Sports

Exchange trip an eye-opener for Olympic's Pedroza

This was not the China that Sarah Pedroza expected to see.

“I didn’t see any people in rice fields wearing brimmed hats,” said the Olympic High junior. “Everybody lived in tall rises, like one on top of another. There were no houses. That was awful different.”

Pedroza was part of a state fastpitch team that the Washington Cultural Exchange program sent to Hong Kong and China from Dec. 26-Jan. 4.

She said Hong Kong “was like a busy Seattle,” and the China she saw was not the one romanticized in old movies.

“Everyone had the best digital cameras and the best cell phones,” Pedroza said. “Their cell phones were so small and all were voice activated. If you didn’t have one, you weren’t up to date.”

Pedroza, who financed the trip herself, partially by lining up sponsors, said the trip was worth the $2,195 cost.

Pedroza, a catcher with a dream of earning an NCAA Division I scholarship next year, said the competition wasn’t especially strong, but that’s not what this trip was all about.

“Seeing another country is like seeing another world,” she said. “It was fun to learn about the Chinese people, to learn about their religion and see their temples. It’s quite different from what we think it is. The air in China is dirtier than what we breathe.”

After academics, the finely-tuned Pedroza mostly breathes fastpitch softball.

She plays for the Snohomish Sidewinders, a U-18 girls’ select team coached by Bremerton’s Dick Thompson. When Thompson left the Diamond Dusters, an organization he founded, Pedroza and several other Kitsap-based athletes followed.

“It’s a different name, but it’s still the same team,” said Pedroza, who admits there was bad blood at times between the Dusters’ two U-16 teams a year ago.

“We’re, like, committed,” Pedroza said. “Me, (CK’s) Sheena (Stangler), (Olympic’s) Lauren (Haas) ... we’re like really committed. We want to go out to win. We’re out there to take it. We don’t want to be part of a team that slacks off.”

The summer team is more important than high school-fastpitch, said Pedroza.

“As long as we beat CK, that’s all I care about,” she said, noting that Central Kitsap and Diamond Dusters’ coach Bruce Welling had formally filed a complaint with the Central Kitsap School District, saying her father, Bob Pedroza, Thompson and Danny Haas — Olympic High assistants — were coaching illegally during the offseason.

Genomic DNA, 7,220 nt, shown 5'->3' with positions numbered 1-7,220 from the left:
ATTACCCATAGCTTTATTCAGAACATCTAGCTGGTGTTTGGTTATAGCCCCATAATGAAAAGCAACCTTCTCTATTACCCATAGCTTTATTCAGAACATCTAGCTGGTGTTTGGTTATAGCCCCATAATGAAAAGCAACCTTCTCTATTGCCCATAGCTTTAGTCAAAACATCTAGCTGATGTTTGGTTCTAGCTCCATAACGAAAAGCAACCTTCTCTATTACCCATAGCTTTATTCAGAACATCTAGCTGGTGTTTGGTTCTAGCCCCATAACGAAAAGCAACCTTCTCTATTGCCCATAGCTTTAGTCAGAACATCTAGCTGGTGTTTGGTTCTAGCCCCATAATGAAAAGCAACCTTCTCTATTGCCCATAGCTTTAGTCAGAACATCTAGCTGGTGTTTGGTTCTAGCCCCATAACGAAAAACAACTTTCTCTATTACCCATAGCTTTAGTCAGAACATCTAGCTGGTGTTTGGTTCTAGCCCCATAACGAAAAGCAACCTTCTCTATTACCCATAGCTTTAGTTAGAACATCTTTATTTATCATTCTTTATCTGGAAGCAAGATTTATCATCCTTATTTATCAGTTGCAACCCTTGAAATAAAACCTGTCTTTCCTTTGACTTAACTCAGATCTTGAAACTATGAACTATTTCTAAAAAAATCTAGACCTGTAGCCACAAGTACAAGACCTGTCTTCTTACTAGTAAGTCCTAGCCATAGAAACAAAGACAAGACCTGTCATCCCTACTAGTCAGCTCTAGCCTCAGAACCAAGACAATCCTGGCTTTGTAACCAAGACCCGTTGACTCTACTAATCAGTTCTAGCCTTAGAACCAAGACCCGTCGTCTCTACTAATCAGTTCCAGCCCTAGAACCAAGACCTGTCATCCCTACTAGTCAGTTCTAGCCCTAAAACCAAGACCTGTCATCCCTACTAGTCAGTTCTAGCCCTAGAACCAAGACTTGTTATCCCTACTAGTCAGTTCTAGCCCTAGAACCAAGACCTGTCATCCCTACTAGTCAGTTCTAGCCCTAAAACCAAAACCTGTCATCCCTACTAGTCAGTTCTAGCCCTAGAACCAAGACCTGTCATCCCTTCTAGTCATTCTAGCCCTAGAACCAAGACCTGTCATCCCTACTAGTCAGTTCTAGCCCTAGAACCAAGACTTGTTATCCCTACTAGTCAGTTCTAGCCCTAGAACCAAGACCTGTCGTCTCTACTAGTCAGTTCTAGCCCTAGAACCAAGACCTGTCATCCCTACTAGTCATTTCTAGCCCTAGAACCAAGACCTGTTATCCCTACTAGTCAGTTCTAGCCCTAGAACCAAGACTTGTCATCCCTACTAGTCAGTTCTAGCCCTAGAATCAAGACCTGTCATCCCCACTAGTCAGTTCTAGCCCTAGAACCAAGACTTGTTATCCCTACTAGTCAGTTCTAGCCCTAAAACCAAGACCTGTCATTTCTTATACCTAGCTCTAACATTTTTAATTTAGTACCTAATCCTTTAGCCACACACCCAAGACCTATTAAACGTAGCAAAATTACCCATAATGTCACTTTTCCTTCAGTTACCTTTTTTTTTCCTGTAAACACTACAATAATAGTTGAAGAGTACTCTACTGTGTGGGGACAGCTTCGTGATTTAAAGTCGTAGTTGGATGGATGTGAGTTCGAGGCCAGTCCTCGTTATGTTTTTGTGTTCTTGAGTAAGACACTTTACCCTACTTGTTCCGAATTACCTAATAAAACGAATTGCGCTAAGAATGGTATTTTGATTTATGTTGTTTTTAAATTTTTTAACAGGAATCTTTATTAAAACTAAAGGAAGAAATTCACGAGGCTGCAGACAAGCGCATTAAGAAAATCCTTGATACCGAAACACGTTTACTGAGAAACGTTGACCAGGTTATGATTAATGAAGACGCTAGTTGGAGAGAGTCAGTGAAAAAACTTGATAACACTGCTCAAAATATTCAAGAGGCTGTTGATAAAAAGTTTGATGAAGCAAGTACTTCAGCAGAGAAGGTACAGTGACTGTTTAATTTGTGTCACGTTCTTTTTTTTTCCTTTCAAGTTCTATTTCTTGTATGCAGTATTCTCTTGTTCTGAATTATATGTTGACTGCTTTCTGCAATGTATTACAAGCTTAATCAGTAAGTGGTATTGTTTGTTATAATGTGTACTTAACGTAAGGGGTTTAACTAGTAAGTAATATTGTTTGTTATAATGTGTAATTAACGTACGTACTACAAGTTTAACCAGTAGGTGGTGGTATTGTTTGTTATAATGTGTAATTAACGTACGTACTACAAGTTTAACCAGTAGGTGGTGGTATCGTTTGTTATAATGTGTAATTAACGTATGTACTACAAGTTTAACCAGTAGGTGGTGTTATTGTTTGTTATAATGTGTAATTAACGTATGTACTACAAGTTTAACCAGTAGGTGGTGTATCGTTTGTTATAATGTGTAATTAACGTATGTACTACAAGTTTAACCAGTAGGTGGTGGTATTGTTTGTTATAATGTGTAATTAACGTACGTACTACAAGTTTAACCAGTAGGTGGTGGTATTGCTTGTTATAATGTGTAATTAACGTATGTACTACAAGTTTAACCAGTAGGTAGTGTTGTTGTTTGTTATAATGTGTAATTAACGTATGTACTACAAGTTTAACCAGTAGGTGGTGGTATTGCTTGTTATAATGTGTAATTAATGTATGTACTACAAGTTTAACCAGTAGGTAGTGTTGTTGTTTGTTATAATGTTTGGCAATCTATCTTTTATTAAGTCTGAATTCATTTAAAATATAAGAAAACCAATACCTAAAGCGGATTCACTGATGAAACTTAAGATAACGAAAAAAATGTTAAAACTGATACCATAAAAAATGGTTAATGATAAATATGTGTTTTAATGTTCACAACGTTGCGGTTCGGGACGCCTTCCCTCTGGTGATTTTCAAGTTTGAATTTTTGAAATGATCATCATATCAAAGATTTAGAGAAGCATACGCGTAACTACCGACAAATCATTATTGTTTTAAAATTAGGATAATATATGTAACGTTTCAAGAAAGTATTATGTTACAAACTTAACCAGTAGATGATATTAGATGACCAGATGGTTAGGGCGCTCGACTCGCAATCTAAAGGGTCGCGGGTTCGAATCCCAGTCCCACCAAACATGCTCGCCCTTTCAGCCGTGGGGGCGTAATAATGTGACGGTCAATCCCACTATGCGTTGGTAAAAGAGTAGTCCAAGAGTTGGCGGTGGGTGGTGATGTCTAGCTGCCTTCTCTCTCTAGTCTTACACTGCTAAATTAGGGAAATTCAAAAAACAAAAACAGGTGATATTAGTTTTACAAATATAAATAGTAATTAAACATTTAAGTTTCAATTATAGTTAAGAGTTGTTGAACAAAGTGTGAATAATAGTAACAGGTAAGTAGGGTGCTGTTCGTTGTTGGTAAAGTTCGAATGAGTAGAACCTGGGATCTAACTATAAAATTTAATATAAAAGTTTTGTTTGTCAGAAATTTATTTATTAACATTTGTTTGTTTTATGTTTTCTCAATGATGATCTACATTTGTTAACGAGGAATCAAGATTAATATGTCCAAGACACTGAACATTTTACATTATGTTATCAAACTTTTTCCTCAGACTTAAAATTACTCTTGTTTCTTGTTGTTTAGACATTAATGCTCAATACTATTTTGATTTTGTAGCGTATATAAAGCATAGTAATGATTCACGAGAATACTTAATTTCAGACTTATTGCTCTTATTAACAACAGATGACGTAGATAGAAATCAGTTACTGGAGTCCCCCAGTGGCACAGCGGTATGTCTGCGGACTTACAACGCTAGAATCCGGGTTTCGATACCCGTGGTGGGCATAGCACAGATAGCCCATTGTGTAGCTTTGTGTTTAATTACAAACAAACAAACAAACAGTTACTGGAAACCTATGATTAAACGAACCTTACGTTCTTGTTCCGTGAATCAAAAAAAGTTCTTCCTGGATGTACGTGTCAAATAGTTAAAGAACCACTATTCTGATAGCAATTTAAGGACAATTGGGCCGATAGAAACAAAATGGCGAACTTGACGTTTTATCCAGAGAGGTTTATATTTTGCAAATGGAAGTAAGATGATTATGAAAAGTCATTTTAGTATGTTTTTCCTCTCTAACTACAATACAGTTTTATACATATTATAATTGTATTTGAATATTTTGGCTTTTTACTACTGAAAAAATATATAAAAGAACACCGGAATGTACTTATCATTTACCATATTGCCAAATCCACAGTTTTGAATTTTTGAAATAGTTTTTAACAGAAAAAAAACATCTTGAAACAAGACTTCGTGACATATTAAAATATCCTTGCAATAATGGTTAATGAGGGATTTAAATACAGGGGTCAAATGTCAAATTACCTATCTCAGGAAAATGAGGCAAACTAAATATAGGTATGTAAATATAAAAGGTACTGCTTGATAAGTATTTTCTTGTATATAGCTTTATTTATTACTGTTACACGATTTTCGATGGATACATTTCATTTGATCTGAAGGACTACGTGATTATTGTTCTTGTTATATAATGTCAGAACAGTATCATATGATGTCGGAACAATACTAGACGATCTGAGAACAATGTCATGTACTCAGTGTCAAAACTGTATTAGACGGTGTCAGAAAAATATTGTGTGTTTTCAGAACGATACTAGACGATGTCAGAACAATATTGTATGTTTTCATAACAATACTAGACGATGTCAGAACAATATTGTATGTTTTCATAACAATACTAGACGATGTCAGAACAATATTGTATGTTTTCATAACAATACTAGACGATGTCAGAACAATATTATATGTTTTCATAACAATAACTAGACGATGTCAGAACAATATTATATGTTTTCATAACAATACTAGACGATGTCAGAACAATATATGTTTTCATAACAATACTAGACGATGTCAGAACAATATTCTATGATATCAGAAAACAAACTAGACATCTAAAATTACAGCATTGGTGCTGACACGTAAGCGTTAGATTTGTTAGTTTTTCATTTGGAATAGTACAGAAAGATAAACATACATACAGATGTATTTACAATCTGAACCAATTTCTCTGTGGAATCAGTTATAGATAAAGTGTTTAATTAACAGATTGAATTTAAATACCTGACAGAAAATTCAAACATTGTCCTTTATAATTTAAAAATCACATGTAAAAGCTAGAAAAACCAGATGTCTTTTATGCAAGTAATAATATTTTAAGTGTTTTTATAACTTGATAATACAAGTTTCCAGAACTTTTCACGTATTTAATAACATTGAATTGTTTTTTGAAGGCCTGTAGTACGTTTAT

Pedroza said her old Diamond Duster pins came in handy when the U.S. athletes, all from Washington State, exchanged gifts with players from Hong Kong and China.

“I gave them the rest of my Diamond Duster pins,” she said. “I wasn’t going to use them. We exchanged Sasaki t-shirts, American flags, pins, gum, a lot of stuff like that.”

Thompson thinks Pedroza has what it takes to play at a high collegiate-level.

“She has the intensity for the game and desire,” he said. “She’s very quick behind the plate with a quick release. She’s from a great family that’s been involved in softball a long time. She understands the game very well.”

She’s not afraid to work at it. “Academics come first, but I try to lift every day,” she said. And she visits the Batters Box indoor facility in downtown Bremerton regularly to hit during the winter months.

She’s not imposing physically, but Thompson said the 5-foot-4 Pedroza “is a power hitter.”

“I’ve got really strong legs,” she said. “I’ve got a pretty toned body. I’m not like crack-skinny. I’ve just got a lot of natural muscle in my body.”

Pedroza was 11-for-17 during the six-game swing through Hong Kong and China. The state team won all six games, beating Guangzhou, China’s national junior champions, 6-0 and 5-3.

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